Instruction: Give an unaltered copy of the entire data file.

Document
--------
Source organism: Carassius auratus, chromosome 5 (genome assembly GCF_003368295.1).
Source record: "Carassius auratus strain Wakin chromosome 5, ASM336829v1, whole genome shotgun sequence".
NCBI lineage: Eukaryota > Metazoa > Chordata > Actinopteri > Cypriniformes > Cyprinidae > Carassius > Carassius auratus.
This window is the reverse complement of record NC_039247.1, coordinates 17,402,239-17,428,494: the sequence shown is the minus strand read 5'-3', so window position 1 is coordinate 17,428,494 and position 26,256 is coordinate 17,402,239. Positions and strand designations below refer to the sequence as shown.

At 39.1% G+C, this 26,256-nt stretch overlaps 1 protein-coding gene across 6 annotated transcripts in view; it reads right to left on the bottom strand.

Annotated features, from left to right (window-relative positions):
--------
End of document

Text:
Source organism: Carassius auratus, chromosome 5 (genome assembly GCF_003368295.1).
Source record: "Carassius auratus strain Wakin chromosome 5, ASM336829v1, whole genome shotgun sequence".
NCBI lineage: Eukaryota > Metazoa > Chordata > Actinopteri > Cypriniformes > Cyprinidae > Carassius > Carassius auratus.
This window is the reverse complement of record NC_039247.1, coordinates 17,402,239-17,428,494: the sequence shown is the minus strand read 5'-3', so window position 1 is coordinate 17,428,494 and position 26,256 is coordinate 17,402,239. Positions and strand designations below refer to the sequence as shown.

At 39.1% G+C, this 26,256-nt stretch overlaps 1 protein-coding gene across 6 annotated transcripts in view; it reads right to left on the bottom strand.

Annotated features, from left to right (window-relative positions):